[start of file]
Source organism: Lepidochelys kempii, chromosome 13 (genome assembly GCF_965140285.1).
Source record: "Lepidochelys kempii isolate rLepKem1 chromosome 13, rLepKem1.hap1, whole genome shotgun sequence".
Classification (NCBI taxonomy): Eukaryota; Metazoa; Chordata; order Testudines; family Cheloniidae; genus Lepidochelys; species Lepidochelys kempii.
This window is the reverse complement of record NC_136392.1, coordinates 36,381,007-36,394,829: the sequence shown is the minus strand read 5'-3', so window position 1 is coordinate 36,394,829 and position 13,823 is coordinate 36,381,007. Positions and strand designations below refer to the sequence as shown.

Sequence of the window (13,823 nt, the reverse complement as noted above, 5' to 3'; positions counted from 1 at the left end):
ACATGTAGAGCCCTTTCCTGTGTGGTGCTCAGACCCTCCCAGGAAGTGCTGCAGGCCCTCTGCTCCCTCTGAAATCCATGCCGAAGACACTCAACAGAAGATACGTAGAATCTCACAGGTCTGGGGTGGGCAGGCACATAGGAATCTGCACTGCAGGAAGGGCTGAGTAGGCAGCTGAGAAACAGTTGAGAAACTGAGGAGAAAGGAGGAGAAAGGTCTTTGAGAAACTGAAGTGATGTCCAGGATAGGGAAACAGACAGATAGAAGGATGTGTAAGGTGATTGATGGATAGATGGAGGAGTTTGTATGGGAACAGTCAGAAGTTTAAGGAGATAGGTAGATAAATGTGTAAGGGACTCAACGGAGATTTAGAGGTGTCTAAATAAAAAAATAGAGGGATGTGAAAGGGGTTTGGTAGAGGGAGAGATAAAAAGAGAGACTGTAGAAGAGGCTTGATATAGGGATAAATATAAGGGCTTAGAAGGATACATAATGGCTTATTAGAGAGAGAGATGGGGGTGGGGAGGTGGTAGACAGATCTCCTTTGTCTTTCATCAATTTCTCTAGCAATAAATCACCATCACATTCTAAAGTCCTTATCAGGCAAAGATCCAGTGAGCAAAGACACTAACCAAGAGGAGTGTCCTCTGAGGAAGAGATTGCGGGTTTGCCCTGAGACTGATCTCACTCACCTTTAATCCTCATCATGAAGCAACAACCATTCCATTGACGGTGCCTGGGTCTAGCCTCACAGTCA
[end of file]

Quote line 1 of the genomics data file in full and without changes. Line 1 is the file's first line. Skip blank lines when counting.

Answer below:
Source organism: Lepidochelys kempii, chromosome 13 (genome assembly GCF_965140285.1).